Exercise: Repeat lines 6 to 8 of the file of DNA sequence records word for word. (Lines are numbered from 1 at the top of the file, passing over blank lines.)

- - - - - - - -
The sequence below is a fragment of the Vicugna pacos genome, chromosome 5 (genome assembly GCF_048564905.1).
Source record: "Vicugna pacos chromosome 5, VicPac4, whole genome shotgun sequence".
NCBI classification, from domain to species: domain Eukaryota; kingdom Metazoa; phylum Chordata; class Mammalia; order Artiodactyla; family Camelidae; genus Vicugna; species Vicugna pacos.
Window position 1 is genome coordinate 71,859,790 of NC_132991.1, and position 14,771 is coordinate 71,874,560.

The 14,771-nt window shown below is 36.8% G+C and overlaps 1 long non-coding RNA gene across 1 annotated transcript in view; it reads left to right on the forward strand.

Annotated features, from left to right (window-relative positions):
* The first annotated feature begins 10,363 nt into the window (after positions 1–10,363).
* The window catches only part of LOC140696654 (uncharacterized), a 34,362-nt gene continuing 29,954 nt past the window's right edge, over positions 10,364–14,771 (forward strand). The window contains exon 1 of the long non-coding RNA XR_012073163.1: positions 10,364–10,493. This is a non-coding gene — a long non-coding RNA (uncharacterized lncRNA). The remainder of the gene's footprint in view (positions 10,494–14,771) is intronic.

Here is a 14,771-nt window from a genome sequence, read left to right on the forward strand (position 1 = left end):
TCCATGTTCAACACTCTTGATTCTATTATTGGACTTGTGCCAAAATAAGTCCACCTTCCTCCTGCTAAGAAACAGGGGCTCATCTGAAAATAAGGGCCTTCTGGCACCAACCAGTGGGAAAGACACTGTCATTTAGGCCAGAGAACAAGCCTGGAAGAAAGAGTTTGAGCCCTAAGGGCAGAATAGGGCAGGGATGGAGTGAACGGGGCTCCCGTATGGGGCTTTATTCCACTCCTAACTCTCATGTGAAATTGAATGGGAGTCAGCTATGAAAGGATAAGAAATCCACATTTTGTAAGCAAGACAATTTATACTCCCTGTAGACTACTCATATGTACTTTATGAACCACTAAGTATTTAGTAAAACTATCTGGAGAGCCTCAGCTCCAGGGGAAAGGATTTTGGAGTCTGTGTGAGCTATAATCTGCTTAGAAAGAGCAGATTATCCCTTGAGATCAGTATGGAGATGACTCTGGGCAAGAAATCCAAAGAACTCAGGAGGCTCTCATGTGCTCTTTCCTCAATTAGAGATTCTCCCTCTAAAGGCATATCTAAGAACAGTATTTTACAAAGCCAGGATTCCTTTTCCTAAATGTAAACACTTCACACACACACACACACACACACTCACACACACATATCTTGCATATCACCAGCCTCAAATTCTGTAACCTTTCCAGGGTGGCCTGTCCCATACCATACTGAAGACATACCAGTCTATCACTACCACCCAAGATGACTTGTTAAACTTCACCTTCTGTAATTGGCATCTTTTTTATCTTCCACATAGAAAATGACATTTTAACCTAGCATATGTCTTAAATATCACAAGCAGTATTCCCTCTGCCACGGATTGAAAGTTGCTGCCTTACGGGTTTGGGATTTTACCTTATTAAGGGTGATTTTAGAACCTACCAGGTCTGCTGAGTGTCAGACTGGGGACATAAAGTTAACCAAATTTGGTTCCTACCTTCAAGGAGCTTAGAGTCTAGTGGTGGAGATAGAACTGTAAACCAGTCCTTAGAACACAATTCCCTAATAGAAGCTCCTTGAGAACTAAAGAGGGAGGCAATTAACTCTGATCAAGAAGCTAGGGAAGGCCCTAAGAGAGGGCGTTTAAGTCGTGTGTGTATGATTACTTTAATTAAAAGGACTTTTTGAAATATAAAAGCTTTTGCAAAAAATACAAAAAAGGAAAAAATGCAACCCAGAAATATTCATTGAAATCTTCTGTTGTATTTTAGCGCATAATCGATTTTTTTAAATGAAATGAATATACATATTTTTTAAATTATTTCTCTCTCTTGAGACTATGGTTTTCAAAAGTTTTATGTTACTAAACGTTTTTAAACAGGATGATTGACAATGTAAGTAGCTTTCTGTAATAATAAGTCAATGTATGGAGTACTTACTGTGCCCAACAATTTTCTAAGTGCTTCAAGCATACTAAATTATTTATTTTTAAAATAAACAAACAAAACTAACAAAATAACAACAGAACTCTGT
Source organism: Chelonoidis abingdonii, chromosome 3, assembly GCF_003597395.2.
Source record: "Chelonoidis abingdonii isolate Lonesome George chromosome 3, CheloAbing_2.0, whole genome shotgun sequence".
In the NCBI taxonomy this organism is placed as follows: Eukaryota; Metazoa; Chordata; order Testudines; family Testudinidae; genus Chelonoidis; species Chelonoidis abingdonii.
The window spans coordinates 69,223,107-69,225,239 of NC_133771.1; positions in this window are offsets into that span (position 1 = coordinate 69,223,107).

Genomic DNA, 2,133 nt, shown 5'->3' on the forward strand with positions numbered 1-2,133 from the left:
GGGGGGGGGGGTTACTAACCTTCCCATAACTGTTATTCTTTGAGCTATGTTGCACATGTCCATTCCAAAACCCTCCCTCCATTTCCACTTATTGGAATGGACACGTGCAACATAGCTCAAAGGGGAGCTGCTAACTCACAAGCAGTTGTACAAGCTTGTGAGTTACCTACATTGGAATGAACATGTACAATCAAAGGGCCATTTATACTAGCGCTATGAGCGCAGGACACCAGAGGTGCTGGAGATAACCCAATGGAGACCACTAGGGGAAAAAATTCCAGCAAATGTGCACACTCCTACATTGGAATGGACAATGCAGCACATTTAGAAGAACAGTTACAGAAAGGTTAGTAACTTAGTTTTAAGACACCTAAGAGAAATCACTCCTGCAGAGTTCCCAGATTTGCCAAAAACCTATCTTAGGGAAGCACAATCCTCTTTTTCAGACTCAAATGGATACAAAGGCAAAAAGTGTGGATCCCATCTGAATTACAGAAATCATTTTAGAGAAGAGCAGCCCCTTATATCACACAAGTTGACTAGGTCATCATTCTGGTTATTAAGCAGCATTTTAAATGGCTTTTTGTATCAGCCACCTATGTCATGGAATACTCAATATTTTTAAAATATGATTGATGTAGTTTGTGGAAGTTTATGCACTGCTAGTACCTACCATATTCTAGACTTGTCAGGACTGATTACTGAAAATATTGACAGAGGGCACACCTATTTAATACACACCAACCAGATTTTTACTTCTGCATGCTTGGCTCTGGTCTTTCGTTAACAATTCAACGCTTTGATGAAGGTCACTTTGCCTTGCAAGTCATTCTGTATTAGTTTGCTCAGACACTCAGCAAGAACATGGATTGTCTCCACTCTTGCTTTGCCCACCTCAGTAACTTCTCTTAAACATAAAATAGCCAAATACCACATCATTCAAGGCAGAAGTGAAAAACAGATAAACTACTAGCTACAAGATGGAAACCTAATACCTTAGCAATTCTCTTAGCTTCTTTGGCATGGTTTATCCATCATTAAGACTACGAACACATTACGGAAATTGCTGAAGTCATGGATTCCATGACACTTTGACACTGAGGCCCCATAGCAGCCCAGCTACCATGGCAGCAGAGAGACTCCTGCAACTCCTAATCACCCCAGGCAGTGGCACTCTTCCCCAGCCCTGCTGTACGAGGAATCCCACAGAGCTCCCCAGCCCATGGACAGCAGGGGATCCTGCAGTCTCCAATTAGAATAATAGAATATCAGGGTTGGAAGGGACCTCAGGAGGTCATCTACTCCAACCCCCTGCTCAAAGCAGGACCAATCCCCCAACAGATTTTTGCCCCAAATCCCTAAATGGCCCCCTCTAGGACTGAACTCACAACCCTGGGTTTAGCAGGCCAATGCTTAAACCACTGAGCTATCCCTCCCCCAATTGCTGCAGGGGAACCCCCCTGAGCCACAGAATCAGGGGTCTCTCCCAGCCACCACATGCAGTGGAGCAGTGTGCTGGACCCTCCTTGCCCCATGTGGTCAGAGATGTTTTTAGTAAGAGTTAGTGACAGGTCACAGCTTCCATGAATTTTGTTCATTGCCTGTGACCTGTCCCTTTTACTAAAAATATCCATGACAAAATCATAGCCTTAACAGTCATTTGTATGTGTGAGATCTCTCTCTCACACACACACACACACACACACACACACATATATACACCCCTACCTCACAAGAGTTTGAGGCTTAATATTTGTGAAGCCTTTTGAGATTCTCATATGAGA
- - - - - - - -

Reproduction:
Annotated features, from left to right (window-relative positions):
* The first annotated feature begins 10,363 nt into the window (after positions 1–10,363).
* The window catches only part of LOC140696654 (uncharacterized), a 34,362-nt gene continuing 29,954 nt past the window's right edge, over positions 10,364–14,771 (forward strand). The window contains exon 1 of the long non-coding RNA XR_012073163.1: positions 10,364–10,493. This is a non-coding gene — a long non-coding RNA (uncharacterized lncRNA). The remainder of the gene's footprint in view (positions 10,494–14,771) is intronic.